All those who agreed to take part in the study were telephoned soon after their written consent was received. Eighty per cent of participants were interviewed within 6 months of their diagnosis (mean, 4.5 months; SD, 1.5 months). Data were collected by trained interviewers using a computer-assisted telephone interviewing system between May 2003 and August 2005. Information on the process of diagnosis (symptoms, date of first recognition of an abnormality, date of first appointment with a doctor, outcome of that appointment, tests administered, and so on, up to the point of diagnosis) was collected, along with demographic information, and the patient’s address to determine the Socio-Economic Indexes for Areas (SEIFA) category (the Australian Bureau of Statistics’ method of determining average level of social and economic wellbeing). We also collected clinical and demographic information from the Queensland Cancer Registry, specifically sex, date of birth, date of diagnosis, tumour site, and approximate stage of the cancer.

Statistical analysis

We calculated two measures of time to diagnosis:16 pre-presentation time — the time from first noticing a symptom or thinking something was wrong to first presenting to a doctor; and post-presentation time — the time between first presenting to a doctor and a diagnosis being made.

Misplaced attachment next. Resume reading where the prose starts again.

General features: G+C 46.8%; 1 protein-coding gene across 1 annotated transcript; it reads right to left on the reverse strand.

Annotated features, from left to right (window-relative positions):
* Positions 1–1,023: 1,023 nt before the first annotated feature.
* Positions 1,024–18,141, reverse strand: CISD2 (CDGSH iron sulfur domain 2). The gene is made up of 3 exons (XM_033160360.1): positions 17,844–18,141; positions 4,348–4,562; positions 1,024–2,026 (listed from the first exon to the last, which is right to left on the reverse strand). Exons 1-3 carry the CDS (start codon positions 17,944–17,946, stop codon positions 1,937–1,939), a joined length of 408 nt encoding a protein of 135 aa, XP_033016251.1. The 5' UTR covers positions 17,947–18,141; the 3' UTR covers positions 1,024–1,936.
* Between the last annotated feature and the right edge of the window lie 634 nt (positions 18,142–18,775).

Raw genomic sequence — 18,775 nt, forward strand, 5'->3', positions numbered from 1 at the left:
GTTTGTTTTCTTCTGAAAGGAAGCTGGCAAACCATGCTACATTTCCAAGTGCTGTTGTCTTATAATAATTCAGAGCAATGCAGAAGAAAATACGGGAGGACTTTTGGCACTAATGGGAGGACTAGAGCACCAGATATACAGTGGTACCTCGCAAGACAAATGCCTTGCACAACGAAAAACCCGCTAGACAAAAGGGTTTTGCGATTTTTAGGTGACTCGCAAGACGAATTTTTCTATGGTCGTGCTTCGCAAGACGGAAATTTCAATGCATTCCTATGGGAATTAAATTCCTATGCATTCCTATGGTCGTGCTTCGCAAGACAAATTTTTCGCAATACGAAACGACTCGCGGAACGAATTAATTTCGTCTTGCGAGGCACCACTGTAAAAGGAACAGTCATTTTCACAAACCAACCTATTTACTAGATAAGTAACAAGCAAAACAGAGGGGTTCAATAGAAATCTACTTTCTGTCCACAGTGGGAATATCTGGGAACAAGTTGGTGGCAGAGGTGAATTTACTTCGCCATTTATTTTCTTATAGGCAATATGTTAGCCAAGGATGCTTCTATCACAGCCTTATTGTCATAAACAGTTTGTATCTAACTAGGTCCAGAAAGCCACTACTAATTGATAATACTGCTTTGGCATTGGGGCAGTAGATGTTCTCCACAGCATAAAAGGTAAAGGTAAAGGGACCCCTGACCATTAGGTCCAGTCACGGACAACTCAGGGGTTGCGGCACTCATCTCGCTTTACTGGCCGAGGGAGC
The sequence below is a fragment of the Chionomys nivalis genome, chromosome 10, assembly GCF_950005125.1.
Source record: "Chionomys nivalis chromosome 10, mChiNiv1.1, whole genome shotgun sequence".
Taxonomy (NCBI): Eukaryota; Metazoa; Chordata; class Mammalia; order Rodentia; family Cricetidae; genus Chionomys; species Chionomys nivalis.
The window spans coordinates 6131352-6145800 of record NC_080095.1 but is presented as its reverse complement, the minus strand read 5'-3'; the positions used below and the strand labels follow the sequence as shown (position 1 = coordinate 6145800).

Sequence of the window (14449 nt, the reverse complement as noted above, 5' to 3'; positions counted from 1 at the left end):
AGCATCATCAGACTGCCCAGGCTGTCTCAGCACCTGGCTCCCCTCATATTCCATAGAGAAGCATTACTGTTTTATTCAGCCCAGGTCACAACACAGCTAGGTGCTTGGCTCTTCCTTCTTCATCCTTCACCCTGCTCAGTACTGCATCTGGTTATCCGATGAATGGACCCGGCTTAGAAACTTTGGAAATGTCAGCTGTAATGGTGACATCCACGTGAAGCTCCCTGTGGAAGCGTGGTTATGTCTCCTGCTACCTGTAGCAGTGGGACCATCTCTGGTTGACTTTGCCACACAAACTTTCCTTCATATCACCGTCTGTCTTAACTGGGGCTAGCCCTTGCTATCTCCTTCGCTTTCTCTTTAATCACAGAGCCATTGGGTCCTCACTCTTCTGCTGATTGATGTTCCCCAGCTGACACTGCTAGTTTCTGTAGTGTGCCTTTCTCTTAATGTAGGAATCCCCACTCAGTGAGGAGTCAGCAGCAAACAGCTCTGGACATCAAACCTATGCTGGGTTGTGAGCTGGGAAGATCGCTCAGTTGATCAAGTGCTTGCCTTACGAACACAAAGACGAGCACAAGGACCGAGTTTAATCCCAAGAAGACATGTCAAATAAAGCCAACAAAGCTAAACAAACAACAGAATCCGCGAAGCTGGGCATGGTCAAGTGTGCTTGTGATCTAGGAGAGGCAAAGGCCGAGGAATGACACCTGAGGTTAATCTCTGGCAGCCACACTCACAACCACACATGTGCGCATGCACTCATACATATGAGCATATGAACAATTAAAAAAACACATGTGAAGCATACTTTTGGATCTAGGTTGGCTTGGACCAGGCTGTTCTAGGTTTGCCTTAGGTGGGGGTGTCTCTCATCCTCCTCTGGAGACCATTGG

Some participants were unable to nominate exact dates, and instead provided dates to the nearest week or month. As some of the estimates were based on days, some on weeks and others on months, we categorised each measure of time into four categories: less than 1 week; between 1 week and 1 month; between 1 and 2 months; and more than 2 months.

As we needed to collapse the time variables into categories, we used multinomial logistic regression models to determine which medical and sociodemographic factors were associated with pre- and post-presentation times. Separate models were used for each of the two categorical (four level) outcome variables. Factors included in each multivariate model were those that had significant (P < 0.20) bivariate associations with the respective time-to-diagnosis measures, and those specified by our a priori hypotheses (age, SEIFA category, health insurance status).

We excluded participants from these measures of time to diagnosis if they reported a duration of more than 12 months for either time period. Forty-seven participants (2%) were excluded from the pre-presentation time phase for this reason, and 44 (2%) from the post-presentation time phase. We also excluded an additional 20 participants (1%) from the post-presentation time phase, as their diagnosis date preceded the date of their first doctor’s appointment.